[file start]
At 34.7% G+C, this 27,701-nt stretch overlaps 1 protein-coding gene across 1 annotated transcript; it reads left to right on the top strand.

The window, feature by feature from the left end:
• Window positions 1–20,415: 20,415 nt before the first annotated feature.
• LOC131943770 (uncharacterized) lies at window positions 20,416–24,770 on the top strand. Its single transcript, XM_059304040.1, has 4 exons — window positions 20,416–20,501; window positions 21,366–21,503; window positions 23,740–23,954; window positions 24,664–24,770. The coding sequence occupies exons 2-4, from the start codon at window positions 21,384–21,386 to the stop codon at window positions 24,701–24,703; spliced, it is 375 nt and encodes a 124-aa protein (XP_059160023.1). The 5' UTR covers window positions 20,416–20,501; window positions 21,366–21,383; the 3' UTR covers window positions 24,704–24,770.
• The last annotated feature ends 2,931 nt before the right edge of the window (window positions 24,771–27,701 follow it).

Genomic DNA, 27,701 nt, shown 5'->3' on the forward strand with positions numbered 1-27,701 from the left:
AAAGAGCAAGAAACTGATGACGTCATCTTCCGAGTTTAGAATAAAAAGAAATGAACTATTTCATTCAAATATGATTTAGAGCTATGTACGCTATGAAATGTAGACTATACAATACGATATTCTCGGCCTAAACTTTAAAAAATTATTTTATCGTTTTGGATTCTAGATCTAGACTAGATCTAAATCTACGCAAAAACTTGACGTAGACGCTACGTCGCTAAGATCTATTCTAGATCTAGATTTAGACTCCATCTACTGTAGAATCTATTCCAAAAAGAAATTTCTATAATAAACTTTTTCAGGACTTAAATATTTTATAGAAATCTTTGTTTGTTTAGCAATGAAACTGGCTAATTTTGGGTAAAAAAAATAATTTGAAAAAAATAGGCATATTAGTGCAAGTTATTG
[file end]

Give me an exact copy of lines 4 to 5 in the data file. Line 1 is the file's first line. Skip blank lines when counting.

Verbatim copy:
• LOC131943770 (uncharacterized) lies at window positions 20,416–24,770 on the top strand. Its single transcript, XM_059304040.1, has 4 exons — window positions 20,416–20,501; window positions 21,366–21,503; window positions 23,740–23,954; window positions 24,664–24,770. The coding sequence occupies exons 2-4, from the start codon at window positions 21,384–21,386 to the stop codon at window positions 24,701–24,703; spliced, it is 375 nt and encodes a 124-aa protein (XP_059160023.1). The 5' UTR covers window positions 20,416–20,501; window positions 21,366–21,383; the 3' UTR covers window positions 24,704–24,770.
• The last annotated feature ends 2,931 nt before the right edge of the window (window positions 24,771–27,701 follow it).